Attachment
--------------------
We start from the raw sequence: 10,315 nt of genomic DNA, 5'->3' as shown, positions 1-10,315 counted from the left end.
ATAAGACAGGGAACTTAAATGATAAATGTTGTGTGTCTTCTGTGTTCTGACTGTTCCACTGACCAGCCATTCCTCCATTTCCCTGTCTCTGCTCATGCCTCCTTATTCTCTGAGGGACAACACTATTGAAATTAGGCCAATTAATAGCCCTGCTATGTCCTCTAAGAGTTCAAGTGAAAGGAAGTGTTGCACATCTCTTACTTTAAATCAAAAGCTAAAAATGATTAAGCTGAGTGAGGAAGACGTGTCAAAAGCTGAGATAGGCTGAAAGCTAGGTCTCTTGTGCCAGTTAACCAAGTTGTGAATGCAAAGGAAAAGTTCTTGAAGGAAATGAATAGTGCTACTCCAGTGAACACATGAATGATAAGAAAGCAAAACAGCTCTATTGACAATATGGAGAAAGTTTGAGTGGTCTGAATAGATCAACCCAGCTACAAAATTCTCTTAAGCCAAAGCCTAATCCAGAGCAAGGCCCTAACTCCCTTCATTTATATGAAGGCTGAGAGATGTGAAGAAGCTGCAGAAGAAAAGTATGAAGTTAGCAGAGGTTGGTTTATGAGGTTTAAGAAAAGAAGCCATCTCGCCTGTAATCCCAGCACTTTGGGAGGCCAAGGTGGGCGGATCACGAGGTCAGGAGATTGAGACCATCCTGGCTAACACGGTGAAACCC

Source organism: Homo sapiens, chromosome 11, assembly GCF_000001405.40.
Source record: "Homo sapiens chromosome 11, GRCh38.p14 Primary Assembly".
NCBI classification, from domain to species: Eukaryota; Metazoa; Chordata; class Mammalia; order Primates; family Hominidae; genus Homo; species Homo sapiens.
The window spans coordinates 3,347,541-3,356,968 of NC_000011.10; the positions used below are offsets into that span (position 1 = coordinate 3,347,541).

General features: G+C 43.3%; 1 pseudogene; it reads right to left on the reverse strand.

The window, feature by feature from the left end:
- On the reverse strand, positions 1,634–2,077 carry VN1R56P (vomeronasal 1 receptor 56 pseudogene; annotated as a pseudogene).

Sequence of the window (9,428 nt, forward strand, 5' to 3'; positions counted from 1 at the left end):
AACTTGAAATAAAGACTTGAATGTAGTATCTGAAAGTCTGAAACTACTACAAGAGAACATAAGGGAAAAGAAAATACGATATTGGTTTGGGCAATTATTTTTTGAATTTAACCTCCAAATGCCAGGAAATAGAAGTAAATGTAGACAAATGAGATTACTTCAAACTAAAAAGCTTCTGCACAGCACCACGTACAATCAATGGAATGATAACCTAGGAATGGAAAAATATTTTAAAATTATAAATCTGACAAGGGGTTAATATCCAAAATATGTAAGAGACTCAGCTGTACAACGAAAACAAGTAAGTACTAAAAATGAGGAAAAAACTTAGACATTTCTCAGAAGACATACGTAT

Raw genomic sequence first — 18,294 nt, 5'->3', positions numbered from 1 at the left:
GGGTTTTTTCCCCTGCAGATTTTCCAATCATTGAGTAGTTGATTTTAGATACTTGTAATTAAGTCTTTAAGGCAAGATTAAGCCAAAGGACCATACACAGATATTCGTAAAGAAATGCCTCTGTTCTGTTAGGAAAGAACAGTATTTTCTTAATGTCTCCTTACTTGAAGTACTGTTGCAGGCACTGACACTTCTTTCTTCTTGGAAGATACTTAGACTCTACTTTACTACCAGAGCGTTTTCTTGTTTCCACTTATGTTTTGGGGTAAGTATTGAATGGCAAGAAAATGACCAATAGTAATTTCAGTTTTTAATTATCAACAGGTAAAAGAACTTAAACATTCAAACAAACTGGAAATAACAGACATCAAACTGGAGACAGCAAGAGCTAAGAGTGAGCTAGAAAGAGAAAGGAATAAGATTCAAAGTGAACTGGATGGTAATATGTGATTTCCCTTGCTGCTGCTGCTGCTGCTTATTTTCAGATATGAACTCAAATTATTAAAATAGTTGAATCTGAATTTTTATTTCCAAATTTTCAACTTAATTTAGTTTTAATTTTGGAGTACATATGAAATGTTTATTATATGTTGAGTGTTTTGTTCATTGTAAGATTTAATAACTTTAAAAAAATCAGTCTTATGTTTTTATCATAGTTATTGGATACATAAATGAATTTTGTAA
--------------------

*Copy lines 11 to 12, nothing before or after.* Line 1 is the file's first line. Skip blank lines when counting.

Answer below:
AACTTGAAATAAAGACTTGAATGTAGTATCTGAAAGTCTGAAACTACTACAAGAGAACATAAGGGAAAAGAAAATACGATATTGGTTTGGGCAATTATTTTTTGAATTTAACCTCCAAATGCCAGGAAATAGAAGTAAATGTAGACAAATGAGATTACTTCAAACTAAAAAGCTTCTGCACAGCACCACGTACAATCAATGGAATGATAACCTAGGAATGGAAAAATATTTTAAAATTATAAATCTGACAAGGGGTTAATATCCAAAATATGTAAGAGACTCAGCTGTACAACGAAAACAAGTAAGTACTAAAAATGAGGAAAAAACTTAGACATTTCTCAGAAGACATACGTAT

Raw genomic sequence first — 18,294 nt, 5'->3', positions numbered from 1 at the left: